Hot Dates Better Than a Bigger Bonus: David G. Blanchflower
Money buys you a reasonable amount of happiness, but maybe not as much as sex.
Sure, those with higher incomes are healthier and happier than those with lower incomes. But for the typical individual, a doubling of salary makes a lot less difference than life events like marriage or unemployment. A hot date is likely to make you happier than a few thousand dollars extra in bonus. There really is some evidence in this.
A few years ago, my colleague Andrew Oswald and I found that to “compensate” for the loss in happiness of a major life event such as being widowed or a marital separation, it would be necessary to provide the average individual with $100,000 in extra income a year, or more than double their incomes.
We can also use these data to calculate the money value of sex. On average, the amount of happiness bought by going from sex less than once a month to at least once a month is roughly equivalent to about $40,000 of annual income. Sex brings a lot of happiness, but diminishing returns from sex does set in after that. Some is a lot better than none.
In the most recent survey data from the General Social Survey, conducted in 2008 by the National Opinion Research Center in Chicago, the typical adult American reported having sexual intercourse two to three times a month (among people under 40 years of age, the median amount of sex is once a week).
About 6 percent of the population reported having sex at least four times a week. Forty percent of American women over the age of 40 say they didn’t have sexual intercourse in the previous year. The figure for men is 21 percent. These celibate folks are especially unhappy.
Fewer Sexual Partners
There is evidence that sex has disproportionately strong effects on the happiness of highly educated people. Highly educated females have fewer sexual partners. The number of sex partners men have is uncorrelated with their level of education. Money buys neither more sexual partners nor more sex for men or women. People with one sex partner over the preceding year are happier than those with multiple partners.
Even with the iPad, the Blackberry and portable GPS devices that tell you how long your shot is to the flag, Americans are no happier today than they were in the 1970s. We know this from the answers to questions posed in the General Social Survey.
Respondents are asked “taken all together, how would you say things are these days -- would you say that you are very happy, pretty happy or not too happy?”
In 1972, 30 percent of respondents said they were “very happy.” When the question was asked in the 2008 survey, 30 percent of respondents also said they were “very happy.”
The obvious concern is that such qualitative responses tell you little or nothing about an individual’s level of wellbeing. It does seem, though, that they do say something. There is a large body of evidence now that shows these reports are strongly correlated with objective characteristics such as unemployment and ill health, as well as assessments of the person’s happiness by friends, family members and spouses.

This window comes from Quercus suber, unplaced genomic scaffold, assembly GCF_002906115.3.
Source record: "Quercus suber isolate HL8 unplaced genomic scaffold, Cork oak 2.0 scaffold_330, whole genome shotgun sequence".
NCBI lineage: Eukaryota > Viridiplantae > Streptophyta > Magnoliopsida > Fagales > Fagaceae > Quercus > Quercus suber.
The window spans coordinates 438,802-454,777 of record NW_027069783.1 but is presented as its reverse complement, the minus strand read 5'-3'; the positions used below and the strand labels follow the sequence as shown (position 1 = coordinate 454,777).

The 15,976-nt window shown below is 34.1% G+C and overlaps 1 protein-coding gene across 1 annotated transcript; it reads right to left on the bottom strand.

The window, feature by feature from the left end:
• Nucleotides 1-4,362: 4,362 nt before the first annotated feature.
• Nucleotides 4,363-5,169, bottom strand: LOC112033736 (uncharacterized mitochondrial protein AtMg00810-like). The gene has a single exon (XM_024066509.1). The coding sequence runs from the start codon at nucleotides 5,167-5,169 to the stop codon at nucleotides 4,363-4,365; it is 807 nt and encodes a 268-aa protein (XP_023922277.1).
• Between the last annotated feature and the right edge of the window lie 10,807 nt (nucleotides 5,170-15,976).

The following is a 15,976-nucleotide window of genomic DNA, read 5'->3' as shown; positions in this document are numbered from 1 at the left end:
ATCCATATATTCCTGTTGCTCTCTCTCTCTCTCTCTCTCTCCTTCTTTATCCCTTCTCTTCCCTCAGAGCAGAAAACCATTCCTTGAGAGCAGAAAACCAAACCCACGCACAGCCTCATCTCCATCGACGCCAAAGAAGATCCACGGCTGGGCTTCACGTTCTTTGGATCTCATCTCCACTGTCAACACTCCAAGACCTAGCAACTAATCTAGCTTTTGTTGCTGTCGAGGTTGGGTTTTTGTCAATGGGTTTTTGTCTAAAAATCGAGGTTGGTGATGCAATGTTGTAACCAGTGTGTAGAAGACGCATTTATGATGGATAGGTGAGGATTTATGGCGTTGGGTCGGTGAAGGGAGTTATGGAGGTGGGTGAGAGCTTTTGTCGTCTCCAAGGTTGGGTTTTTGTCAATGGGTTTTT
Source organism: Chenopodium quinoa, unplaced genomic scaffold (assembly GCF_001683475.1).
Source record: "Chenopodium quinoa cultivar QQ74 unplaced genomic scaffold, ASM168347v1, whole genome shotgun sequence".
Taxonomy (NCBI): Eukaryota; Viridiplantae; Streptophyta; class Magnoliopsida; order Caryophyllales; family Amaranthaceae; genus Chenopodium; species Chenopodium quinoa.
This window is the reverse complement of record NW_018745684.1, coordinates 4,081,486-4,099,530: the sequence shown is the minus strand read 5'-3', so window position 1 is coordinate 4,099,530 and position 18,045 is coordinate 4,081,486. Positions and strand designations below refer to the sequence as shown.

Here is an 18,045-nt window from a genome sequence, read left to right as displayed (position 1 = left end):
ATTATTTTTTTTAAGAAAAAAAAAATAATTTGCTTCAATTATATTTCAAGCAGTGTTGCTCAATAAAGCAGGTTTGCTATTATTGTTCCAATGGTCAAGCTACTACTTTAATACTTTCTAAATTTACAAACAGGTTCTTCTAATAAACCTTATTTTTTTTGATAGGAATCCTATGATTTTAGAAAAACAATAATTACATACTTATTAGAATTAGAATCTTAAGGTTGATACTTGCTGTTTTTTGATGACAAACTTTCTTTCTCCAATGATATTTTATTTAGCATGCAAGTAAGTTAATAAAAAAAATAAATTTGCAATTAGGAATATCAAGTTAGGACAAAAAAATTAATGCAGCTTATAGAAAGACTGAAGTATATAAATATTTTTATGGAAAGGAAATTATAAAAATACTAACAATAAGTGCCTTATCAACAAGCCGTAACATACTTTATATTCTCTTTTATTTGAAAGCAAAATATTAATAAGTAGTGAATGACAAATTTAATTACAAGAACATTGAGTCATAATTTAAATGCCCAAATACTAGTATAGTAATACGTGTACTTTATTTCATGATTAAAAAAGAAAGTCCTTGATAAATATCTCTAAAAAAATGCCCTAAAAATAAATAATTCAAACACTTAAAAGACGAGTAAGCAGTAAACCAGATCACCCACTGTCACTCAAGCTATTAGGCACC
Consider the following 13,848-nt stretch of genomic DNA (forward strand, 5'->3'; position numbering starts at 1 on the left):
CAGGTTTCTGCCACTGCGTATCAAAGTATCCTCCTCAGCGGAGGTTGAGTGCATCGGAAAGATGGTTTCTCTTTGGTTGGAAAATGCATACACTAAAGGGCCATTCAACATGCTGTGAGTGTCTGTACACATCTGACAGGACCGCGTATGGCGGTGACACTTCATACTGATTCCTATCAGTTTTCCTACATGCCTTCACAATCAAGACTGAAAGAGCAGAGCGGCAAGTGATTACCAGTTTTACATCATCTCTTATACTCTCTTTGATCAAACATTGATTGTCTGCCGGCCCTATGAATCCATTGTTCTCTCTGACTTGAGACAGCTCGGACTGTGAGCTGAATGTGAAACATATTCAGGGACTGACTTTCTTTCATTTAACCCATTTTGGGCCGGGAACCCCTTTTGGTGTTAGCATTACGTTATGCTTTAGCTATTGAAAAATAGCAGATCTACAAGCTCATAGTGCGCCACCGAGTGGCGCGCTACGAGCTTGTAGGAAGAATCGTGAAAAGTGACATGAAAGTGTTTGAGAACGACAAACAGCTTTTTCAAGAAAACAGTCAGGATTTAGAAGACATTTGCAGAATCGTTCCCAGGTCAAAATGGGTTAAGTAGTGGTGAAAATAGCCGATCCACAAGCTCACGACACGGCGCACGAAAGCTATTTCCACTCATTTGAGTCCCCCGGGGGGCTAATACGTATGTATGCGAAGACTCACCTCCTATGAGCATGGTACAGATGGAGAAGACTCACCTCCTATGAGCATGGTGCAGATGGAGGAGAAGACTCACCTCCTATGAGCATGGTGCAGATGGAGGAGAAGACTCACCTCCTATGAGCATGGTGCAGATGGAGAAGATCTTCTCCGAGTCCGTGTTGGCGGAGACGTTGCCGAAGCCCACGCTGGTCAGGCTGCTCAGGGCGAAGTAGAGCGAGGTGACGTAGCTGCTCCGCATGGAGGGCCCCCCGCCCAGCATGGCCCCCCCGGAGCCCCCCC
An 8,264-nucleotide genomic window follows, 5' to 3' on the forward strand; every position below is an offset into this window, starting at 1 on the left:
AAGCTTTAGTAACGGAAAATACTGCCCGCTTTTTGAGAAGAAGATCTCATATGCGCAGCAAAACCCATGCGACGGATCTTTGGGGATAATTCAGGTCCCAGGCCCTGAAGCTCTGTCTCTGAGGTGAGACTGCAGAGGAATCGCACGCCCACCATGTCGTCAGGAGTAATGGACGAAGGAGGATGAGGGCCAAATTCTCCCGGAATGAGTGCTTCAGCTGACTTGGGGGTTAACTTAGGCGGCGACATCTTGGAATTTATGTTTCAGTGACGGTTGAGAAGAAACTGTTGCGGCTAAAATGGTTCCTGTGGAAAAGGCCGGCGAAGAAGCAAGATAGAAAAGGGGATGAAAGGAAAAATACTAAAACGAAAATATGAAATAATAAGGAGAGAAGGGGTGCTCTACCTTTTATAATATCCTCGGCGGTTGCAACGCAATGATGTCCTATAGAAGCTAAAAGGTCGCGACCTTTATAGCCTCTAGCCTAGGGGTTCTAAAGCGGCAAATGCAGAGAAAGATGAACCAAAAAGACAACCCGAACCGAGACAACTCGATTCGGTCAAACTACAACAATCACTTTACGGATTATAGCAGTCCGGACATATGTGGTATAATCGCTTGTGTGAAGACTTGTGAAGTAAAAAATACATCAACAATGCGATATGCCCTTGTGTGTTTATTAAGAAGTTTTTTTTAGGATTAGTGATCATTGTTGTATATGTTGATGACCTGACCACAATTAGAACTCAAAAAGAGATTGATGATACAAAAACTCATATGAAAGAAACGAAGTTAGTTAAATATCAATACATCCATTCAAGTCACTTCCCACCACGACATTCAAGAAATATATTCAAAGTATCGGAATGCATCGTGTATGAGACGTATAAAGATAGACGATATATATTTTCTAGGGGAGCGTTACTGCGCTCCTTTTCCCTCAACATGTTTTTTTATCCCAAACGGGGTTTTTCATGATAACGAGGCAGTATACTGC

Happy people have a lower risk of coronary heart disease and lower blood pressure; they even heal faster from injuries. Happy people are demonstrably different from less happy people on skin-resistance measures of response to stress and electroencephalogram measures of prefrontal brain activity.
Interestingly, in these surveys women report having higher levels of happiness than men, but the gap has narrowed sharply over time. Women’s happiness has fallen while men’s has barely changed. A similar story is found in the health data where women are now more subject to stress-related illnesses related to work than they were in the past. Hence, the feminist movement has made women more equal, but less happy.
The finding that growth in incomes isn’t well correlated with growth in happiness is repeated across other Western economies, such as the U.K. and Germany. Rising incomes have brought more happiness in developing countries, but diminishing returns from income sets in at some point for countries. The happiness levels of the 10 countries that have joined the European Union since 2004 have risen rapidly since accession.
Similarly, Latin American countries have become happier over time. But as standards of living rise, the increase in happiness will slow. This is the “Easterlin paradox” named for the father figure of happiness economics: Dick Easterlin at the University of Southern California in Los Angeles.
In terms of happiness, there are diminishing returns to countries, but also for individuals. Increases in income bring extra happiness for poor people but much less so for the rich. The reason is that for most Americans, relative things really do matter. Once I have the basic necessities in life covered, extra wealth accumulation doesn’t buy me much extra happiness. Arnold Schwarzenegger, possibly apocryphally, is reported to have said that his 30th million didn’t make him as happy as his first.
Harvard University’s Erzo Luttmer has shown that an increase of 10 percent, say, in neighbors’ earnings, or a 10 percent decrease in one’s own income, have roughly the same negative effect on wellbeing. My happiness rises if I get a new BMW but doesn’t if my neighbors also get one. Here, neighborhood should be thought of broadly as any relevant comparator group, including colleagues and friends.
A couple of hot dates will probably do more for your sense of wellbeing than a higher bonus. Money isn’t everything. Go and raise your happiness. Do it for the good of the country.
(David G. Blanchflower, a former member of the Bank of England’s Monetary Policy Committee, is professor of economics at Dartmouth College and the University of Stirling. The opinions expressed are his own.)
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